phazer99 is offline phazer99  Sweden
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Quote:
Originally Posted by solhaga View Post
Maybe it is a matter of wording.

To me a taller line array means a smaller dispersion, from Wiki:

"The taller the stack is, the narrower the vertical dispersion will be and the higher the sensitivity will be on-axis"
Yes, maybe I use incorrect wording. The dispersion off-axis of a specific frequency will be less the longer the line source, but the actual on-axis area with more even frequency response will be larger. I think a focused vertical dispersion about 0.5 - 1 m tall in the listening position would be good as it eliminates most floor/ceiling reflections while still being tall enough to cover all common listening positions.
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Old 11th February 2015, 11:59 AM   #16
solhaga is offline solhaga  Sweden
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Originally Posted by phazer99 View Post
Yes, maybe I use incorrect wording. The dispersion off-axis of a specific frequency will be less the longer the line source, but the actual on-axis area with more even frequency response will be larger. I think a focused vertical dispersion about 0.5 - 1 m tall in the listening position would be good as it eliminates most floor/ceiling reflections while still being tall enough to cover all common listening positions.
Great! Then we have the same view.

I think your last sentence is the main reason for domestic use of line arrays.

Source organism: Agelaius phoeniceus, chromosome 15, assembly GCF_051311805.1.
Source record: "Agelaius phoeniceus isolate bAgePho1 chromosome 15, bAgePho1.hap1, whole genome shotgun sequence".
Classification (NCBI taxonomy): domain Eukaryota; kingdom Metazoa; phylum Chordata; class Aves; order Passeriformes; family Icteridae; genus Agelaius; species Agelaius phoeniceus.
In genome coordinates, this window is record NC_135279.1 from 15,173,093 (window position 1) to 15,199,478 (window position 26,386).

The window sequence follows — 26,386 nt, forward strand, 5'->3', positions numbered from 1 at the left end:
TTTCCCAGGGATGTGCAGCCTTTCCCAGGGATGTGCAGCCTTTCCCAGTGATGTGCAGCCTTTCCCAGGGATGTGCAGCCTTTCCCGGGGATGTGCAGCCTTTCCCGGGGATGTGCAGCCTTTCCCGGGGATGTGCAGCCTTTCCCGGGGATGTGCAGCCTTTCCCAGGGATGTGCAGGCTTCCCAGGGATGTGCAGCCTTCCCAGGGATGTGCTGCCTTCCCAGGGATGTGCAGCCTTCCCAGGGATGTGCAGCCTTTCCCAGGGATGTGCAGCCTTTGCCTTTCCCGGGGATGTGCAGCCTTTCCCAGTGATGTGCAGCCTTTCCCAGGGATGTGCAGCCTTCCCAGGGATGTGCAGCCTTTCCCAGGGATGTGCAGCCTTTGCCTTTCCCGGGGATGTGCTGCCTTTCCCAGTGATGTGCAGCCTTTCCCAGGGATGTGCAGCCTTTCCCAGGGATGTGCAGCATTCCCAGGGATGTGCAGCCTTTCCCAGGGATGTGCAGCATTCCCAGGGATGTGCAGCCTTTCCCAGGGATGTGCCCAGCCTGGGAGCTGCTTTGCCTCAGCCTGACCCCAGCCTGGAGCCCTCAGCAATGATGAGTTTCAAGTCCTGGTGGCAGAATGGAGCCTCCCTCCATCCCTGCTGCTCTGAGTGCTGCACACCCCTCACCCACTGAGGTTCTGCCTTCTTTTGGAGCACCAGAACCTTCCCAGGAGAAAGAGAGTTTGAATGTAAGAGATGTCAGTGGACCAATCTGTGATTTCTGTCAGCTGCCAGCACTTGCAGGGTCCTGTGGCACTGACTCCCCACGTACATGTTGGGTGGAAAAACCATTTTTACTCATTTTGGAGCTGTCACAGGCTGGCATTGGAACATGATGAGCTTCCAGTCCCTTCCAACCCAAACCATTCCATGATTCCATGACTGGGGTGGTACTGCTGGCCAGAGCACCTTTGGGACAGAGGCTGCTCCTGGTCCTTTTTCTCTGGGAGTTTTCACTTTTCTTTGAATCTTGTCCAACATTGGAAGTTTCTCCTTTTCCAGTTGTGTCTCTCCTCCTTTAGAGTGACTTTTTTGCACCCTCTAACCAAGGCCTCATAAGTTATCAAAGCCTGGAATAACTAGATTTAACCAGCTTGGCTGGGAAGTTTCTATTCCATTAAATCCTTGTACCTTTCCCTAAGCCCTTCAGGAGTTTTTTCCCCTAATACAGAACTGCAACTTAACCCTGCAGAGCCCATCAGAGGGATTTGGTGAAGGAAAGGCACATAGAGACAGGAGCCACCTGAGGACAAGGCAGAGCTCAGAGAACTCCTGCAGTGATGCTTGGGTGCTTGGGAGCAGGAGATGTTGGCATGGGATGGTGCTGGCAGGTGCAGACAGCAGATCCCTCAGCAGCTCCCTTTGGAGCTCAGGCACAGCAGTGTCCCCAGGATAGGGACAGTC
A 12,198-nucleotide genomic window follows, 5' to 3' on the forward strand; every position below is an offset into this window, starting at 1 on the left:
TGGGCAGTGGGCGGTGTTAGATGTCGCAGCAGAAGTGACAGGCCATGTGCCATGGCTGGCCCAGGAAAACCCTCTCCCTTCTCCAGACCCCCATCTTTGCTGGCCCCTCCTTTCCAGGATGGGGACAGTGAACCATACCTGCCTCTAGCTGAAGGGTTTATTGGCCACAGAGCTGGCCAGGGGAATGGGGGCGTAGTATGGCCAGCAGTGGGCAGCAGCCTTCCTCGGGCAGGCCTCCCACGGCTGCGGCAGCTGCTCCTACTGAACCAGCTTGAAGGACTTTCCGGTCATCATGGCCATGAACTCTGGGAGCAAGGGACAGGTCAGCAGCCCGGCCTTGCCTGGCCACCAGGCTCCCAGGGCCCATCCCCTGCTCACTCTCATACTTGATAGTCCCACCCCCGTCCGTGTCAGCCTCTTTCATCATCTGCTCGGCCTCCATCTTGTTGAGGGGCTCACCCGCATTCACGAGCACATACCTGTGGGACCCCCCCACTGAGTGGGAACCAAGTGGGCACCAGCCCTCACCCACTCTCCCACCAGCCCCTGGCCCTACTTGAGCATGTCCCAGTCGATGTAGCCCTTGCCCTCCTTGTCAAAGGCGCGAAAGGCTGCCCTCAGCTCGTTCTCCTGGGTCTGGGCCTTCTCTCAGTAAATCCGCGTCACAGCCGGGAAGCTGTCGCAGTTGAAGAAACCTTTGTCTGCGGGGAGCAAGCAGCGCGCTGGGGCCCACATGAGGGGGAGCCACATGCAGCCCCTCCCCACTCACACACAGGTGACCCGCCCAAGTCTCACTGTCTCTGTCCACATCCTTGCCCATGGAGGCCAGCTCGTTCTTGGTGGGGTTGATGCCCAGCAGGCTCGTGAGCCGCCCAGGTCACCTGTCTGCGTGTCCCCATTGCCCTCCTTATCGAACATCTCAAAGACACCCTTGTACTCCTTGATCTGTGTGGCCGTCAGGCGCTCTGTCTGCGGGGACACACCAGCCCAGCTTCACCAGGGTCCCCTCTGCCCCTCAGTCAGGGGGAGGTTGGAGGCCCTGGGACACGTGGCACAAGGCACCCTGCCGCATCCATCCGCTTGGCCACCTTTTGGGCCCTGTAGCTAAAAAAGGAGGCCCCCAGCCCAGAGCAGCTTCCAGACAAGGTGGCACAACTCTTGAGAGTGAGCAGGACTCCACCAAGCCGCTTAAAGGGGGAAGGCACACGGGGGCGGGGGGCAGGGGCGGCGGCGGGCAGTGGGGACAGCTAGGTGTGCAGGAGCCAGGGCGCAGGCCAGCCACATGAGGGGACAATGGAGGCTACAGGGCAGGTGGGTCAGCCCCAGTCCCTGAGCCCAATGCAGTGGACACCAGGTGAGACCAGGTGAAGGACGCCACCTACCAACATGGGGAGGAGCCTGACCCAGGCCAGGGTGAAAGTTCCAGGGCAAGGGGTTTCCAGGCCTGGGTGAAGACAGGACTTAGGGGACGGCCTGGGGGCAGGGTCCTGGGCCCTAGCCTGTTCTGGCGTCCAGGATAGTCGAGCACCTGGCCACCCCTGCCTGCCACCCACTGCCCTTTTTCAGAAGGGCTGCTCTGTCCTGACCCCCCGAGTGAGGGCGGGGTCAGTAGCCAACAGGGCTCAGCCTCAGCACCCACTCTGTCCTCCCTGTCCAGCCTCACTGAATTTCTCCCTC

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Old 11th February 2015, 12:09 PM   #17
annerholm is offline annerholm  Sweden
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For greater vertical dispersion (and less distortion) you can always stack two of them vertically.
Ok, I think I got it wrong. You probably meant just compared to one driver on axis. So even if a shorter driver has better vertical disperion (due to it's size), that will increase when stacked? So a line source of a certain length - regardless of if it's one or many drivers - has theoretically always the same vertical dispersion?
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Old 11th February 2015, 12:09 PM   #18
Keith Taylor is offline Keith Taylor  Australia
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Mundorf AMT 27d
Quote:
Originally Posted by solhaga View Post
But wouldn't it then be less vertical dispersion with two AMT on top of each other and not greater?
Indeed it would. Anders, we are talking about basic acoustic principles. The kind you would encounter in an acoustics text book.